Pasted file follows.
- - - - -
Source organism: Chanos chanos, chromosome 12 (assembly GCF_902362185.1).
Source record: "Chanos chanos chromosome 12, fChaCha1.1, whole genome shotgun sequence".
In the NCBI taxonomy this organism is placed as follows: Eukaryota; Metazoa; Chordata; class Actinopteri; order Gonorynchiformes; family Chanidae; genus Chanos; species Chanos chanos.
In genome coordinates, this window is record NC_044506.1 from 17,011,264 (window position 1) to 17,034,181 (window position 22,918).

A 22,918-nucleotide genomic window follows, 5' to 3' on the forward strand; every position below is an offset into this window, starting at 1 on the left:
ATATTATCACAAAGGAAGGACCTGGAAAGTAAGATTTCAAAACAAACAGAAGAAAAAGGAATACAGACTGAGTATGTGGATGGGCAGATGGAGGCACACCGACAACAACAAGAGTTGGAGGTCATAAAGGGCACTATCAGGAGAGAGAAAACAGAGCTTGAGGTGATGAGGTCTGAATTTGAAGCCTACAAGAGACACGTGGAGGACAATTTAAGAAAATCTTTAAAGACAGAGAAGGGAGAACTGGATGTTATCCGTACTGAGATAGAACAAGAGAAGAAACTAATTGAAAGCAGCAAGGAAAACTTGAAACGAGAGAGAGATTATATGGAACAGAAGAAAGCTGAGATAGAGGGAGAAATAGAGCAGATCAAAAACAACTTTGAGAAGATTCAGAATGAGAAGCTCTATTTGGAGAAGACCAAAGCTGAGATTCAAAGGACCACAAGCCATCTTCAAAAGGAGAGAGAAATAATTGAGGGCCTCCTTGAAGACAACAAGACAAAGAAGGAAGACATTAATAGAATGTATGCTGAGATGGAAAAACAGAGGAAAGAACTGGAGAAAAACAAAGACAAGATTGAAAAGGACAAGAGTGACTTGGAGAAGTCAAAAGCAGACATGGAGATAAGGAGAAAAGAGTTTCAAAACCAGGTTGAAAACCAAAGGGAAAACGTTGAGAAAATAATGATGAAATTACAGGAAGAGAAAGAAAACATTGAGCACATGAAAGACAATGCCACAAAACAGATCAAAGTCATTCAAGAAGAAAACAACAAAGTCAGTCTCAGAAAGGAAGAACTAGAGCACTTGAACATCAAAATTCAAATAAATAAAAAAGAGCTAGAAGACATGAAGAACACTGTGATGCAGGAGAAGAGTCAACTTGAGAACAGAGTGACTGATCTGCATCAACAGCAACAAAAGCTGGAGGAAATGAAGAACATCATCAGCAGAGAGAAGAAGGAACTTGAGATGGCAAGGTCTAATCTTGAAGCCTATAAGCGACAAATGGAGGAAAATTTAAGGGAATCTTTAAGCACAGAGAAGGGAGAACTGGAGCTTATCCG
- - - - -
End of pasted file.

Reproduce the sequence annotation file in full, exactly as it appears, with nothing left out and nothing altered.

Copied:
Source organism: Chanos chanos, chromosome 12 (assembly GCF_902362185.1).
Source record: "Chanos chanos chromosome 12, fChaCha1.1, whole genome shotgun sequence".
In the NCBI taxonomy this organism is placed as follows: Eukaryota; Metazoa; Chordata; class Actinopteri; order Gonorynchiformes; family Chanidae; genus Chanos; species Chanos chanos.
In genome coordinates, this window is record NC_044506.1 from 17,011,264 (window position 1) to 17,034,181 (window position 22,918).

A 22,918-nucleotide genomic window follows, 5' to 3' on the forward strand; every position below is an offset into this window, starting at 1 on the left:
ATATTATCACAAAGGAAGGACCTGGAAAGTAAGATTTCAAAACAAACAGAAGAAAAAGGAATACAGACTGAGTATGTGGATGGGCAGATGGAGGCACACCGACAACAACAAGAGTTGGAGGTCATAAAGGGCACTATCAGGAGAGAGAAAACAGAGCTTGAGGTGATGAGGTCTGAATTTGAAGCCTACAAGAGACACGTGGAGGACAATTTAAGAAAATCTTTAAAGACAGAGAAGGGAGAACTGGATGTTATCCGTACTGAGATAGAACAAGAGAAGAAACTAATTGAAAGCAGCAAGGAAAACTTGAAACGAGAGAGAGATTATATGGAACAGAAGAAAGCTGAGATAGAGGGAGAAATAGAGCAGATCAAAAACAACTTTGAGAAGATTCAGAATGAGAAGCTCTATTTGGAGAAGACCAAAGCTGAGATTCAAAGGACCACAAGCCATCTTCAAAAGGAGAGAGAAATAATTGAGGGCCTCCTTGAAGACAACAAGACAAAGAAGGAAGACATTAATAGAATGTATGCTGAGATGGAAAAACAGAGGAAAGAACTGGAGAAAAACAAAGACAAGATTGAAAAGGACAAGAGTGACTTGGAGAAGTCAAAAGCAGACATGGAGATAAGGAGAAAAGAGTTTCAAAACCAGGTTGAAAACCAAAGGGAAAACGTTGAGAAAATAATGATGAAATTACAGGAAGAGAAAGAAAACATTGAGCACATGAAAGACAATGCCACAAAACAGATCAAAGTCATTCAAGAAGAAAACAACAAAGTCAGTCTCAGAAAGGAAGAACTAGAGCACTTGAACATCAAAATTCAAATAAATAAAAAAGAGCTAGAAGACATGAAGAACACTGTGATGCAGGAGAAGAGTCAACTTGAGAACAGAGTGACTGATCTGCATCAACAGCAACAAAAGCTGGAGGAAATGAAGAACATCATCAGCAGAGAGAAGAAGGAACTTGAGATGGCAAGGTCTAATCTTGAAGCCTATAAGCGACAAATGGAGGAAAATTTAAGGGAATCTTTAAGCACAGAGAAGGGAGAACTGGAGCTTATCCG